The Heat: Israeli Prime Minister faces corruption scandal

The Heat: Israeli Prime Minister faces corruption scandal

The Heat: Israeli Prime Minister faces corruption scandal

Hebrew-language media reported earlier on Thursday that the CEO of Walla, Ilan Yeshua, recorded the website's owner Elovitch ordering him to slant coverage in favor of Netanyahu and his family.

Netanyahu, who insists he has done nothing wrong, has faced corruption allegations periodically nearly since first becoming prime minister in 1996. Filber's change of heart could leave the tough-talking Netanyahu at his most vulnerable yet, with one critic writing him off as a "political corpse".

Another article at Haaretz details the basis of the suspicions that Netanyahu meddled in Israeli media outlets, among them television, internet, radio and printed press, and pushed through a bill that retroactively legalized the split of a Elovitch-owned television station.

"It was like watching a police vehicle chase in pursuit of a robber on one of America's endless highways", columnist Sima Kadmon wrote in Wednesday's Yedioth Ahronoth. Under the deal, Filber, who formerly served as director general of the Communications Ministry under Netanyahu, will not serve jail time. The ministry ruled or weighed in on a number of key regulatory decisions that provided enormous financial benefits to Bezeq and its controlling shareholder, Shaul Elovitch.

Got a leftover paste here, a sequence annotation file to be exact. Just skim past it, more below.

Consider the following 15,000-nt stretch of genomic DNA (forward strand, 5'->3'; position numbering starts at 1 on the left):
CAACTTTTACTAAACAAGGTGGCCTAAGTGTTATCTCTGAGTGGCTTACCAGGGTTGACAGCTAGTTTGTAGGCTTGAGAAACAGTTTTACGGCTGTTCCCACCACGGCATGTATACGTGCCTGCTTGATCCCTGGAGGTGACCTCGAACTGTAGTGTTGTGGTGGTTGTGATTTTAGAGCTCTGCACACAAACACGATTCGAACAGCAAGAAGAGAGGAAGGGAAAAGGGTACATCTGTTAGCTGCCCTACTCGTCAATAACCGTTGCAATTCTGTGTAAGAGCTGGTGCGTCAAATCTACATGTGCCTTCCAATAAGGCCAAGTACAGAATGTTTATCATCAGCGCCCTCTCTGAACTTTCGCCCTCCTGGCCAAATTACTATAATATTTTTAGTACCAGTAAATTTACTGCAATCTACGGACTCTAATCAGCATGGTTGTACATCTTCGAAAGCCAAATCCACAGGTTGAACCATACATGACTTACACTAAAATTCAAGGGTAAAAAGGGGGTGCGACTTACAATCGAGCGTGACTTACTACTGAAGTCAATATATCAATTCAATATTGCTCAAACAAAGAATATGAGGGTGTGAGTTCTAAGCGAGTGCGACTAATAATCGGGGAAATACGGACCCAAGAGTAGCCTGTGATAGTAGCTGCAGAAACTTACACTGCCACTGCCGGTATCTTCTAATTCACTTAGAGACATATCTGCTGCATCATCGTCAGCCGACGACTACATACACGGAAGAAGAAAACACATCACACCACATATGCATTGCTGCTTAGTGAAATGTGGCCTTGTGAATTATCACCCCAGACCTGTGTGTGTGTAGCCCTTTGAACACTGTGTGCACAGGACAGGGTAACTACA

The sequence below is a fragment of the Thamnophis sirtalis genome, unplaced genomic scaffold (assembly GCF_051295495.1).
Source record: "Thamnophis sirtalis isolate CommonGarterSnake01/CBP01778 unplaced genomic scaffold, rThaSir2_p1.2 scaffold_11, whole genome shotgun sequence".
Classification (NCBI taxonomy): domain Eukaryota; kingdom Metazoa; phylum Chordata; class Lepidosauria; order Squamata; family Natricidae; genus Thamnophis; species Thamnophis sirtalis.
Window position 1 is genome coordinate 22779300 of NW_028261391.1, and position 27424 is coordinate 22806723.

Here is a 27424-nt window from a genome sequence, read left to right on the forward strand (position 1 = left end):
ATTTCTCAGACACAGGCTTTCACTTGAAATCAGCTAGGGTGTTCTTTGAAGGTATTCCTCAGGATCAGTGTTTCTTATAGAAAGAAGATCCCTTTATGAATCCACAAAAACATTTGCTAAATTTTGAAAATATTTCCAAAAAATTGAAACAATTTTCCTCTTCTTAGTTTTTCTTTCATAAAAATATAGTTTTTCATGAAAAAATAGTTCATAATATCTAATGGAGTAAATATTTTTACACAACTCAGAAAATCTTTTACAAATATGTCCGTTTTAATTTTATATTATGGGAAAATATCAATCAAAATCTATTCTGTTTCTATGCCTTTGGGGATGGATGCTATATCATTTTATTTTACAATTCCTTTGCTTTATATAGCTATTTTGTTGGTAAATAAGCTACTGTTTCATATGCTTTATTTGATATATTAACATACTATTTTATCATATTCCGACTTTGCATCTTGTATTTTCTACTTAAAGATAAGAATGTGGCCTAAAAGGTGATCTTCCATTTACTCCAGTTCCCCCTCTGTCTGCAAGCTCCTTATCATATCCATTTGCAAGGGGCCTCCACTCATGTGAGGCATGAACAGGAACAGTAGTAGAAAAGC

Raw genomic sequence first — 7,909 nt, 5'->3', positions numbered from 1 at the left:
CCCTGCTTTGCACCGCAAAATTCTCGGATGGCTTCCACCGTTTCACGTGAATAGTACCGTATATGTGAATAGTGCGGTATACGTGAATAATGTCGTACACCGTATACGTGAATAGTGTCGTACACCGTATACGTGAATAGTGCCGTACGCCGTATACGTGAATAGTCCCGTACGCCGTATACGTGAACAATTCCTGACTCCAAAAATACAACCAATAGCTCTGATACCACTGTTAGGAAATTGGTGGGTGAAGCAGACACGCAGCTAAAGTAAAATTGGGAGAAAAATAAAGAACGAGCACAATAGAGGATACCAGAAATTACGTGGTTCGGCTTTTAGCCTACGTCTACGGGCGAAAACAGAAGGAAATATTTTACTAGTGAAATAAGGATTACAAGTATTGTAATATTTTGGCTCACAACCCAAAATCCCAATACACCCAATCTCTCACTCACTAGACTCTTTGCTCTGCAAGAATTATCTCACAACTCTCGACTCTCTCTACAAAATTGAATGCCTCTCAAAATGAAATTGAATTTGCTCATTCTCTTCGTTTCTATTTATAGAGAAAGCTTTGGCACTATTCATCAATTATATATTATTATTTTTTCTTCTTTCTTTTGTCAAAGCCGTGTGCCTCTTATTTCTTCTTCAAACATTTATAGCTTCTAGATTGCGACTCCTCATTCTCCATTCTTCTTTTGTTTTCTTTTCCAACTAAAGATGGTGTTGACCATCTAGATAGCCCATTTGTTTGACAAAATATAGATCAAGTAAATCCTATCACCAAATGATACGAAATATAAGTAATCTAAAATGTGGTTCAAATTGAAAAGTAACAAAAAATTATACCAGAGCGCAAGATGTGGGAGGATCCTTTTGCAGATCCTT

If Netanyahu stepped down as party leader, according to the poll, Likud would still win 26 seats. The process could take months.

In one he is suspected of bribery over gifts, which police say were worth almost $300,000, that he received from wealthy businessmen.

Filber has already told police he personally did not gain in any way by carrying out instructions, as the state is relying on his testimony to build its case against PM Netanyahu.

Through a spokesman, Netanyahu responded: "It never happened".

In another case announced this week, two Netanyahu allies are alleged to have offered a judge promotion in exchange for dropping a case against the premier's wife.

As part of the agreement made late Tuesday night, Filber offered police a detailed account of everything he knows about Netanyahu's part in the so-called Case 4000, as well as others involved in the affair. And this week, a new case emerged that threatens to be the most damaging of all, after one of his closest confidants agreed to testify against him in an influence-peddling scandal.

Israeli police have sent a recommendation to state prosecutors and the attorney general to indict Prime Minister Benjamin Netanyahu on criminal charges in two corruption cases.

The Gallup organization in a report issued late Wednesday evening found that prior to the corruption allegations, slightly more than half of Israelis, or 52 percent, said in 2017 that they approved of how Netanyahu was handling his job as prime minister.

Adding to the prime minister's woes, however, Filber is not the first former ally to have turned against Netanyahu.

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